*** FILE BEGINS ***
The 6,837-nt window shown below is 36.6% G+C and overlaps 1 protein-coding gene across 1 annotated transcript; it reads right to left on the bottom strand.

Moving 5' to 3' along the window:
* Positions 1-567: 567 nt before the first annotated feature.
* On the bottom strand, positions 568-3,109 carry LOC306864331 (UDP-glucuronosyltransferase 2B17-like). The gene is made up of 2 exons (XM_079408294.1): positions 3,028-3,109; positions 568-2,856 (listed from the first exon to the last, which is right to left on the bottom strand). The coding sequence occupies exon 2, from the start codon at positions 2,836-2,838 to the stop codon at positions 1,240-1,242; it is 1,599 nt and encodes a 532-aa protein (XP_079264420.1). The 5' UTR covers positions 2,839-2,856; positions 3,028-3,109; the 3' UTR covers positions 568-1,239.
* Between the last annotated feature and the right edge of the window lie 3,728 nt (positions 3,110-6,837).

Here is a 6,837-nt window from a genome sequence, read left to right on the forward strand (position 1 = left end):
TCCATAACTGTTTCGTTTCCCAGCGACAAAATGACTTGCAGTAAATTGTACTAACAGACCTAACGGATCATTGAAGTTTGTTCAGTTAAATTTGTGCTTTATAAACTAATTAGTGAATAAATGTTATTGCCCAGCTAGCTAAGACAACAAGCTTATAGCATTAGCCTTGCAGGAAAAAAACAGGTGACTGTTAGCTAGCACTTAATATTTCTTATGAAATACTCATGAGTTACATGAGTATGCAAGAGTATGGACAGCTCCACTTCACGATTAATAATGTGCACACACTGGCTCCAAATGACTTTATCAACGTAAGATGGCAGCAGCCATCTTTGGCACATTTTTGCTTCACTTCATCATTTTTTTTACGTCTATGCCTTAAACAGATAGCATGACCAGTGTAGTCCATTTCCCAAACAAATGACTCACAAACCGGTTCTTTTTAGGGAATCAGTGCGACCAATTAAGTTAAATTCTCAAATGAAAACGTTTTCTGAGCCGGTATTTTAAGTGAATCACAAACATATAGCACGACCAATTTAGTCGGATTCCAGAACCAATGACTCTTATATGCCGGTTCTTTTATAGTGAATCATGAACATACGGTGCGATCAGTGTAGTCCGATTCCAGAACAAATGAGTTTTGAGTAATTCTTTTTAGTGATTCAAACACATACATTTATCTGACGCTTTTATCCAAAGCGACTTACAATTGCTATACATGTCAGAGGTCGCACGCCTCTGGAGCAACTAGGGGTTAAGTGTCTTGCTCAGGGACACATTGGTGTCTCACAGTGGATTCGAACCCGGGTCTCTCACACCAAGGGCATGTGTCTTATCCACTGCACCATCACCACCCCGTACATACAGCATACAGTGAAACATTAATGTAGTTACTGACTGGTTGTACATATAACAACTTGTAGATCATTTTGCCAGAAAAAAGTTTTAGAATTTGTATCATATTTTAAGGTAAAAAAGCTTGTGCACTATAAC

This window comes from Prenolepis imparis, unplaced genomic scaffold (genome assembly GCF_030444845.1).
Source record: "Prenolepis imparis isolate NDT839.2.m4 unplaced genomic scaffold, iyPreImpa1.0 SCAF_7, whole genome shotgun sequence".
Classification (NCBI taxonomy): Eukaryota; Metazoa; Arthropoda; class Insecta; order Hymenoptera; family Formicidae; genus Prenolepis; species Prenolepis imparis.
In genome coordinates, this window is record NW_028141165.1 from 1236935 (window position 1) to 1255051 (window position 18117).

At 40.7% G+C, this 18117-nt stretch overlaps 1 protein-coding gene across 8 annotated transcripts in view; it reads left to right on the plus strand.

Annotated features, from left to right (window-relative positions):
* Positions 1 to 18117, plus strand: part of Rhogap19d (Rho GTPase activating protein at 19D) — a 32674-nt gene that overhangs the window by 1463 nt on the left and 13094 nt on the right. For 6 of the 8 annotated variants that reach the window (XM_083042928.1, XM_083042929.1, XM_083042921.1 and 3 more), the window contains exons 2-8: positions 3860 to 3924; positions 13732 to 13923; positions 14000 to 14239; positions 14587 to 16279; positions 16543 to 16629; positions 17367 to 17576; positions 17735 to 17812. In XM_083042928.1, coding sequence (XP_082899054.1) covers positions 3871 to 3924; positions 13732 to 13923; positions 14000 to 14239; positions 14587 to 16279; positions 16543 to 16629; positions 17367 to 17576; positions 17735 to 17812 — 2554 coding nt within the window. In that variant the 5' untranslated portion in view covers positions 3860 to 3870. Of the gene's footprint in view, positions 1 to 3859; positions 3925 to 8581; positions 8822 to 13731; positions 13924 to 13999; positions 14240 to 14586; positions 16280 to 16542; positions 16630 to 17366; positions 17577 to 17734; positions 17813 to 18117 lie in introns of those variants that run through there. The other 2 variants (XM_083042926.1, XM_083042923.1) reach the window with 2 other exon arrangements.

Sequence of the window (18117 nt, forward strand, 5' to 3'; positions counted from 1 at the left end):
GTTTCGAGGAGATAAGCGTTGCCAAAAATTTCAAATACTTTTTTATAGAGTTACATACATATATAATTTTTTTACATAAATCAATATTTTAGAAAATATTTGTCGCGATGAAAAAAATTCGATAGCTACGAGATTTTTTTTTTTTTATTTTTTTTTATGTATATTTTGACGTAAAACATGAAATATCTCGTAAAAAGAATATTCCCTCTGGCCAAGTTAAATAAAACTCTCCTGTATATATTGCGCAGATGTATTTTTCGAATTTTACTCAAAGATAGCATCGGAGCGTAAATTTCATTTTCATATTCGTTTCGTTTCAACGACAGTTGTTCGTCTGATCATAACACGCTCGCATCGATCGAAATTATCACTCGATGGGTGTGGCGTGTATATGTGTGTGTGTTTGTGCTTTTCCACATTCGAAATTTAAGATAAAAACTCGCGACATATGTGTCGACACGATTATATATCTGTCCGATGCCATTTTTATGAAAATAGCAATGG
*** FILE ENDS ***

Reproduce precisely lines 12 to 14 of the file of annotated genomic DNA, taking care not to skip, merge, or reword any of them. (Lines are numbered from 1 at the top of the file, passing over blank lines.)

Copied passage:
At 40.7% G+C, this 18117-nt stretch overlaps 1 protein-coding gene across 8 annotated transcripts in view; it reads left to right on the plus strand.

Annotated features, from left to right (window-relative positions):
* Positions 1 to 18117, plus strand: part of Rhogap19d (Rho GTPase activating protein at 19D) — a 32674-nt gene that overhangs the window by 1463 nt on the left and 13094 nt on the right. For 6 of the 8 annotated variants that reach the window (XM_083042928.1, XM_083042929.1, XM_083042921.1 and 3 more), the window contains exons 2-8: positions 3860 to 3924; positions 13732 to 13923; positions 14000 to 14239; positions 14587 to 16279; positions 16543 to 16629; positions 17367 to 17576; positions 17735 to 17812. In XM_083042928.1, coding sequence (XP_082899054.1) covers positions 3871 to 3924; positions 13732 to 13923; positions 14000 to 14239; positions 14587 to 16279; positions 16543 to 16629; positions 17367 to 17576; positions 17735 to 17812 — 2554 coding nt within the window. In that variant the 5' untranslated portion in view covers positions 3860 to 3870. Of the gene's footprint in view, positions 1 to 3859; positions 3925 to 8581; positions 8822 to 13731; positions 13924 to 13999; positions 14240 to 14586; positions 16280 to 16542; positions 16630 to 17366; positions 17577 to 17734; positions 17813 to 18117 lie in introns of those variants that run through there. The other 2 variants (XM_083042926.1, XM_083042923.1) reach the window with 2 other exon arrangements.